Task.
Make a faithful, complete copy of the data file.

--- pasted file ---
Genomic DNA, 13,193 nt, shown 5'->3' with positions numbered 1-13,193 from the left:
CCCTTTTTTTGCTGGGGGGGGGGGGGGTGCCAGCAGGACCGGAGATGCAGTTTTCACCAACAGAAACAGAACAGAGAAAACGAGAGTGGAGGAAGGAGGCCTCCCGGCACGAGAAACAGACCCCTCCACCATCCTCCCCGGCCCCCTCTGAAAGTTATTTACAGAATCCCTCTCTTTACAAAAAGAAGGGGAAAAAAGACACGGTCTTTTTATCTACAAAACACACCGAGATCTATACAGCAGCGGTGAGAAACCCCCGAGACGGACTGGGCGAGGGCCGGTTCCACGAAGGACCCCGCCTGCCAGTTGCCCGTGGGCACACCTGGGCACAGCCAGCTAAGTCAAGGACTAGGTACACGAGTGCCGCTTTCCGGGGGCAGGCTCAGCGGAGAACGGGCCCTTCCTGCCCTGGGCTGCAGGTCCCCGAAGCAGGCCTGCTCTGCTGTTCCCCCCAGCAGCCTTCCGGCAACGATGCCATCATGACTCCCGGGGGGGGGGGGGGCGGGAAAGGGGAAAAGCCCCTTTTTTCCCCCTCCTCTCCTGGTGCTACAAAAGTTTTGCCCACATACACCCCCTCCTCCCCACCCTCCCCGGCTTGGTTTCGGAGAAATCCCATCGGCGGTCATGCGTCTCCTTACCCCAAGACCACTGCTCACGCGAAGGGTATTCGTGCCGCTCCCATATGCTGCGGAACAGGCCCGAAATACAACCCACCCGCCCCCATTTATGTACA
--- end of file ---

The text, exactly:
Genomic DNA, 13,193 nt, shown 5'->3' with positions numbered 1-13,193 from the left:
CCCTTTTTTTGCTGGGGGGGGGGGGGGTGCCAGCAGGACCGGAGATGCAGTTTTCACCAACAGAAACAGAACAGAGAAAACGAGAGTGGAGGAAGGAGGCCTCCCGGCACGAGAAACAGACCCCTCCACCATCCTCCCCGGCCCCCTCTGAAAGTTATTTACAGAATCCCTCTCTTTACAAAAAGAAGGGGAAAAAAGACACGGTCTTTTTATCTACAAAACACACCGAGATCTATACAGCAGCGGTGAGAAACCCCCGAGACGGACTGGGCGAGGGCCGGTTCCACGAAGGACCCCGCCTGCCAGTTGCCCGTGGGCACACCTGGGCACAGCCAGCTAAGTCAAGGACTAGGTACACGAGTGCCGCTTTCCGGGGGCAGGCTCAGCGGAGAACGGGCCCTTCCTGCCCTGGGCTGCAGGTCCCCGAAGCAGGCCTGCTCTGCTGTTCCCCCCAGCAGCCTTCCGGCAACGATGCCATCATGACTCCCGGGGGGGGGGGGGGCGGGAAAGGGGAAAAGCCCCTTTTTTCCCCCTCCTCTCCTGGTGCTACAAAAGTTTTGCCCACATACACCCCCTCCTCCCCACCCTCCCCGGCTTGGTTTCGGAGAAATCCCATCGGCGGTCATGCGTCTCCTTACCCCAAGACCACTGCTCACGCGAAGGGTATTCGTGCCGCTCCCATATGCTGCGGAACAGGCCCGAAATACAACCCACCCGCCCCCATTTATGTACA